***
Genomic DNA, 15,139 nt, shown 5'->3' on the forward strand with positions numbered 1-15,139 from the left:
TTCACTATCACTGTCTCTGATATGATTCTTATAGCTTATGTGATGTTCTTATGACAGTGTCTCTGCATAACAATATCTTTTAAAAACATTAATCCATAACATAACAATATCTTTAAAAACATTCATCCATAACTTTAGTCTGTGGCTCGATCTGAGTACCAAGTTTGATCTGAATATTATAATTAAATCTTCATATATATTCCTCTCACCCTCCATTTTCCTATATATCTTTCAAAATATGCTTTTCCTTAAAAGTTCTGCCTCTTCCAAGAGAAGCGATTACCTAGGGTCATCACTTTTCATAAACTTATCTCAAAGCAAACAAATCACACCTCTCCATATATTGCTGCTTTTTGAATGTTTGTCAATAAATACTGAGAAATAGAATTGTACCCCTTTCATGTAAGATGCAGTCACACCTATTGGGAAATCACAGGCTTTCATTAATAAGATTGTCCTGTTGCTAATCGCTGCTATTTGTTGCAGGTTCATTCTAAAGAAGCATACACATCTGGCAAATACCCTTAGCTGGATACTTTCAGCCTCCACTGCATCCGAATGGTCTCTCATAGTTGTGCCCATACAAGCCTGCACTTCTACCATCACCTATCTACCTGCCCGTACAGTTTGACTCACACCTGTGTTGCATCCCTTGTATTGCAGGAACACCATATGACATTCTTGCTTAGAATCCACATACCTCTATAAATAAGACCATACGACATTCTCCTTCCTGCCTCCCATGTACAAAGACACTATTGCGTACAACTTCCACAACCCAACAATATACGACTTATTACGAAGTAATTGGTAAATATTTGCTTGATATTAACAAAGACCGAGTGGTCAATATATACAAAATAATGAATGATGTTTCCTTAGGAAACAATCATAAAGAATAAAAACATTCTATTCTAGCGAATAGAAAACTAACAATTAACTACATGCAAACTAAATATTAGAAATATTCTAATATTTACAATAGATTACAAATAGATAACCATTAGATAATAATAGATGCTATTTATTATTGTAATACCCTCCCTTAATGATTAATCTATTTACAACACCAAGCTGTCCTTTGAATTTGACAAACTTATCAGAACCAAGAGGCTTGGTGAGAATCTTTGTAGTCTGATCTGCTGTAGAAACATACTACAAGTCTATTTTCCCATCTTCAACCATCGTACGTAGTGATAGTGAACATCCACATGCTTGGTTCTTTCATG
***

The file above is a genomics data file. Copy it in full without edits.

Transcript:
Genomic DNA, 15,139 nt, shown 5'->3' on the forward strand with positions numbered 1-15,139 from the left:
TTCACTATCACTGTCTCTGATATGATTCTTATAGCTTATGTGATGTTCTTATGACAGTGTCTCTGCATAACAATATCTTTTAAAAACATTAATCCATAACATAACAATATCTTTAAAAACATTCATCCATAACTTTAGTCTGTGGCTCGATCTGAGTACCAAGTTTGATCTGAATATTATAATTAAATCTTCATATATATTCCTCTCACCCTCCATTTTCCTATATATCTTTCAAAATATGCTTTTCCTTAAAAGTTCTGCCTCTTCCAAGAGAAGCGATTACCTAGGGTCATCACTTTTCATAAACTTATCTCAAAGCAAACAAATCACACCTCTCCATATATTGCTGCTTTTTGAATGTTTGTCAATAAATACTGAGAAATAGAATTGTACCCCTTTCATGTAAGATGCAGTCACACCTATTGGGAAATCACAGGCTTTCATTAATAAGATTGTCCTGTTGCTAATCGCTGCTATTTGTTGCAGGTTCATTCTAAAGAAGCATACACATCTGGCAAATACCCTTAGCTGGATACTTTCAGCCTCCACTGCATCCGAATGGTCTCTCATAGTTGTGCCCATACAAGCCTGCACTTCTACCATCACCTATCTACCTGCCCGTACAGTTTGACTCACACCTGTGTTGCATCCCTTGTATTGCAGGAACACCATATGACATTCTTGCTTAGAATCCACATACCTCTATAAATAAGACCATACGACATTCTCCTTCCTGCCTCCCATGTACAAAGACACTATTGCGTACAACTTCCACAACCCAACAATATACGACTTATTACGAAGTAATTGGTAAATATTTGCTTGATATTAACAAAGACCGAGTGGTCAATATATACAAAATAATGAATGATGTTTCCTTAGGAAACAATCATAAAGAATAAAAACATTCTATTCTAGCGAATAGAAAACTAACAATTAACTACATGCAAACTAAATATTAGAAATATTCTAATATTTACAATAGATTACAAATAGATAACCATTAGATAATAATAGATGCTATTTATTATTGTAATACCCTCCCTTAATGATTAATCTATTTACAACACCAAGCTGTCCTTTGAATTTGACAAACTTATCAGAACCAAGAGGCTTGGTGAGAATCTTTGTAGTCTGATCTGCTGTAGAAACATACTACAAGTCTATTTTCCCATCTTCAACCATCGTACGTAGTGATAGTGAACATCCACATGCTTGGTTCTTTCATG